Apolipoprotein (hereinafter called Apo C-III). This is a candidate for the 11.7 kDa SELDI peak (as a glycosylated form). It has the Swiss-Prot accession number P02656, a length of 79aa, a molecular weight of 8765 Da and the following sequence:
Serum amyloid A protein (SAA). This is a candidate protein for the 11.5 and 11.7 kDa SAX2 SELDI peaks. It has the Swiss-Prot accession number P02735, a length of 103aa, a molecular weight of 11682 Da and the following sequence:
Apolipoprotein C-1 (hereinafter called Apo C-1). This is a candidate protein for the 6.44 and 6.64 kDa SAX2 SELDI peaks. It has the Swiss-Prot accession number P02654, a length of 57aa, a molecular weight of 6631 Da and the following sequence:
Antithrombin III (Fragment). This is a candidate protein for the 4.47, 4.63 and 4.80 SAX2 SELDI peaks. It has the Swiss-Prot accession number P01008, a length of 38aa, a molecular weight of 4473 Da and the following sequence:
Apolipoprotein A-1 (hereinafter called Apo A-I). This is a candidate protein for the 28 kDa SAX2 SELDI peak. It has the Swiss-Prot accession number P02647, a length of 244 aa, a molecular weight of 28079 Da and the following sequence:
The present invention is defined in the accompanying Claims.
The invention provides a method of diagnosis of stroke or the possibility thereof in a subject suspected of suffering from stroke, and also a method of discriminating between haemorrhagic stroke and ischaemic stroke. Where there is reference herein to diagnosis of stroke or diagnostic applications relating to stroke, it should be understood that discriminating between haemorrhagic stroke and ischaemic stroke is also included. As well as stroke, the invention enables other brain damage disorders to be diagnosed. A specific polypeptide marker selected from Apo C-III, Serum Amyloid A, Apo C-I, Antithrombin III fragment and Apo A-I is determined in a body fluid sample, for example by using an antibody thereto. The marker is preferably measured by an immunoassay, using a specific antibody to the polypeptide and measuring the extent of the antigen (polypeptide)/antibody interaction. The antibody may be a monoclonal antibody or an engineered (chimeric) antibody. Antibodies to the polypeptides are known and are commercially available. Also, the usual Köhler-Milstein method may be used to raise antibodies. Less preferably, the antibody may be polyclonal. In the context of the present invention, the term “antibodies” includes binding fragments of antibodies, such as single chain or Fab fragments.
Any known method of immunoassay may be used. In a sandwich assay an antibody (e.g. polyclonal) to the polypeptide is bound to the solid phase such as a well of a plastics microtitre plate, and incubated with the sample and with a labelled second antibody specific to the polypeptide to be detected. Alternatively, an antibody capture assay (also called “indirect immunoassay”) can be used. Here, the test sample is allowed to bind to a solid phase, and the anti-polypeptide antibody (polyclonal or monoclonal) is then added and allowed to bind. If a polyclonal antibody is used in this context, it should desirably be one which exhibits a low cross-reactivity with other forms of polypeptide. After washing away unbound material, the amount of antibody bound to the solid phase is determined using a labelled second antibody, anti- to the first.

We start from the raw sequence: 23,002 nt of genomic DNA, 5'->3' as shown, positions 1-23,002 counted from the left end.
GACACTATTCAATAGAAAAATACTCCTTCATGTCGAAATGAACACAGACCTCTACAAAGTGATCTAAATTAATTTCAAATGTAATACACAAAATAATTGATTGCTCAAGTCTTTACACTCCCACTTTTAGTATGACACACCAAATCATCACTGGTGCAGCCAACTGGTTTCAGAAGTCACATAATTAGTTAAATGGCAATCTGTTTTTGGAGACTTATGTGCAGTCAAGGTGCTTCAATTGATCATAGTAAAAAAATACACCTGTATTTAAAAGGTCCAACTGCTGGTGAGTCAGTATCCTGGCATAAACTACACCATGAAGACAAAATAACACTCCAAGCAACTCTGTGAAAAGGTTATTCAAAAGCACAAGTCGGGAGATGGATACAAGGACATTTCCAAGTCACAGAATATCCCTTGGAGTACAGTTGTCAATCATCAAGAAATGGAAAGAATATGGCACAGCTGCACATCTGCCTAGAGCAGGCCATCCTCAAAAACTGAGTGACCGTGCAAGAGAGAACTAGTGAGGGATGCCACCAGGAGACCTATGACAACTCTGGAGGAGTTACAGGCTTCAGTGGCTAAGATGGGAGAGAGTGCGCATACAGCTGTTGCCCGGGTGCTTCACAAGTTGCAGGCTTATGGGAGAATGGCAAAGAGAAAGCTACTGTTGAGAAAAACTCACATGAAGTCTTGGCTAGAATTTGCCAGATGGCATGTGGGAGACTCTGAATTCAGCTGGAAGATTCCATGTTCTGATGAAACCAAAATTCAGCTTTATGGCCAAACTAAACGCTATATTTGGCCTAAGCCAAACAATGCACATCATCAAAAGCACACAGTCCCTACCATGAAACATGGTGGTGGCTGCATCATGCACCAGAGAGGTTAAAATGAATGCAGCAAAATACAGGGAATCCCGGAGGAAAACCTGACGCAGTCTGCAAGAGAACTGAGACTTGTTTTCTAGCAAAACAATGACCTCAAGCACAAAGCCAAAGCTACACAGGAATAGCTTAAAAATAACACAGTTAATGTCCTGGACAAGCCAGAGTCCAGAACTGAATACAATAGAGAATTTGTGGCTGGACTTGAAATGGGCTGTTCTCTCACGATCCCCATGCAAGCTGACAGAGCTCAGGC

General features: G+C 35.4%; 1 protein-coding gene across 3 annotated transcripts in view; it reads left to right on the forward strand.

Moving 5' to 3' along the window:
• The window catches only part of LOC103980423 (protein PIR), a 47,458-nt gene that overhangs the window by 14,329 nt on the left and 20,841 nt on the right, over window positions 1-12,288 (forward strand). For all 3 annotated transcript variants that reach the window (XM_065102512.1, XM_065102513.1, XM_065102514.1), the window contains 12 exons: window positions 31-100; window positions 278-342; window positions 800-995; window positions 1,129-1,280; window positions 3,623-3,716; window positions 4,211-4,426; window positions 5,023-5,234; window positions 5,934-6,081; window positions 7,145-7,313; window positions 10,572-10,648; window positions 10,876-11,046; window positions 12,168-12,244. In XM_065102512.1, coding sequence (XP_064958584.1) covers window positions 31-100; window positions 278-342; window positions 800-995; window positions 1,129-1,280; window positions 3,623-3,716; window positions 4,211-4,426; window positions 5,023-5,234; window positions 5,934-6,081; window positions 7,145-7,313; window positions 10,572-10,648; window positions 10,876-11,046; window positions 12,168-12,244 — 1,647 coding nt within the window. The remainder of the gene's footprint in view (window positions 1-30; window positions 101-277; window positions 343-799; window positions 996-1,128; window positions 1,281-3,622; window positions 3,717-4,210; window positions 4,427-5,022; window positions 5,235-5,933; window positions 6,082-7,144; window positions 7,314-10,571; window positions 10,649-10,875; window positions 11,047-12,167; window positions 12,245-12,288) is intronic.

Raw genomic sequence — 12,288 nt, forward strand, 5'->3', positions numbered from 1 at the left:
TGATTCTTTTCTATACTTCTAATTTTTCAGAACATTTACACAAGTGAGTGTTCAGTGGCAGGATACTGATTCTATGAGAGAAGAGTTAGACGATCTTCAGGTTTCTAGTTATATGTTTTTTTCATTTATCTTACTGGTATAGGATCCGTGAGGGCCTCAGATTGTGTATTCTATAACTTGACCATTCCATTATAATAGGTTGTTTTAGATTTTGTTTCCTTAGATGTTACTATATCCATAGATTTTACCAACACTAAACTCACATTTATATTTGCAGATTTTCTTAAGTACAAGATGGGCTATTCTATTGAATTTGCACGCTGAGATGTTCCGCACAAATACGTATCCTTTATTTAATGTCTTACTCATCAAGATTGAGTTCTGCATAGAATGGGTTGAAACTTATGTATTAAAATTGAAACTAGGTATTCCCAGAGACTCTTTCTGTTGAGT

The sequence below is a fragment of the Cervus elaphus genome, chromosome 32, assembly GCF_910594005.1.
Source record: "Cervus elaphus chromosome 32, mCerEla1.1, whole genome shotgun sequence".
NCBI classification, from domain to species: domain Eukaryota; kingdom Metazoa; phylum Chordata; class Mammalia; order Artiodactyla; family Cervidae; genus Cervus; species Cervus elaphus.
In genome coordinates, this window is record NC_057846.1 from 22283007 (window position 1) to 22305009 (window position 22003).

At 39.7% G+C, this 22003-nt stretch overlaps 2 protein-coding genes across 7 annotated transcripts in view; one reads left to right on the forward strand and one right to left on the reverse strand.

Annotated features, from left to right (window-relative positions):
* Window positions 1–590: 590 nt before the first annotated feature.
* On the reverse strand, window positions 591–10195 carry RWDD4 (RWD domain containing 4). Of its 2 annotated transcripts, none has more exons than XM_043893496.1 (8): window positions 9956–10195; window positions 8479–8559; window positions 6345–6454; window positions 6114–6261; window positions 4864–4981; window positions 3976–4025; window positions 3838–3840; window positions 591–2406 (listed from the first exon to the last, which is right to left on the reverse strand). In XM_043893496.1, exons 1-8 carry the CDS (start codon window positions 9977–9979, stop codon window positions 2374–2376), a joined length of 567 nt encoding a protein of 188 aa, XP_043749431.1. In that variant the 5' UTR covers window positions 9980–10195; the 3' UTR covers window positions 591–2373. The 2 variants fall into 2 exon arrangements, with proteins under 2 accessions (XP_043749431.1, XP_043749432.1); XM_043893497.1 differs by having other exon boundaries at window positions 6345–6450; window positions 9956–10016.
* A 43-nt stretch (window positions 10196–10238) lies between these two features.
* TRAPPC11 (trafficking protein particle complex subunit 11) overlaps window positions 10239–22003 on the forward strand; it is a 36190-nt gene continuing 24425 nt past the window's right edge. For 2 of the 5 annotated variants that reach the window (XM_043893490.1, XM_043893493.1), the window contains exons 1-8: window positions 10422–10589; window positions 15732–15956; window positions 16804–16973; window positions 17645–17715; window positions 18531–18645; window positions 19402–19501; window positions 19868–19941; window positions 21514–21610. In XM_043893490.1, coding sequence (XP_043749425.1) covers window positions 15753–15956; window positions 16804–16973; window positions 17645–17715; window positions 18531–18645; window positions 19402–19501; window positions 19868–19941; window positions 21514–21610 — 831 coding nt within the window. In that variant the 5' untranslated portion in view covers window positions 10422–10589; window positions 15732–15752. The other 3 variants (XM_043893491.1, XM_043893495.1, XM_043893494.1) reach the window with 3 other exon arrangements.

A direct assay can be performed by using a labelled anti-polypeptide antibody. The test sample is allowed to bind to the solid phase and the anti-polypeptide antibody is added. After washing away unbound material, the amount of antibody bound to the solid phase is determined. The antibody can be labelled directly rather than via a second antibody.
In another embodiment, a competition assay can be performed between the sample and a labelled polypeptide or a peptide derived therefrom, these two antigens being in competition for a limited amount of anti-polypeptide antibody bound to a solid support. The labelled polypeptide or peptide can be pre-incubated with the antibody on the solid phase, whereby the polypeptide in the sample displaces part of the polypeptide or peptide thereof bound to the antibody.
In yet another embodiment, the two antigens are allowed to compete in a single co-incubation with the antibody. After removal of unbound antigen from the support by washing, the amount of label attached to the support is determined and the amount of protein in the sample is measured by reference to standard titration curves established previously.
Throughout, the label is preferably an enzyme. The substrate for the enzyme may be colour-forming, fluorescent or chemiluminescent. Alternatively, the label may be a radioisotope or fluorescent, e.g. using conjugated fluorescein.
The enzyme may, for example, be alkaline phosphatase or horseradish peroxidase and can conveniently be used calorimetrically, e.g. using p-nitrophenyl phosphate as a yellow-forming substrate with alkaline phosphatase.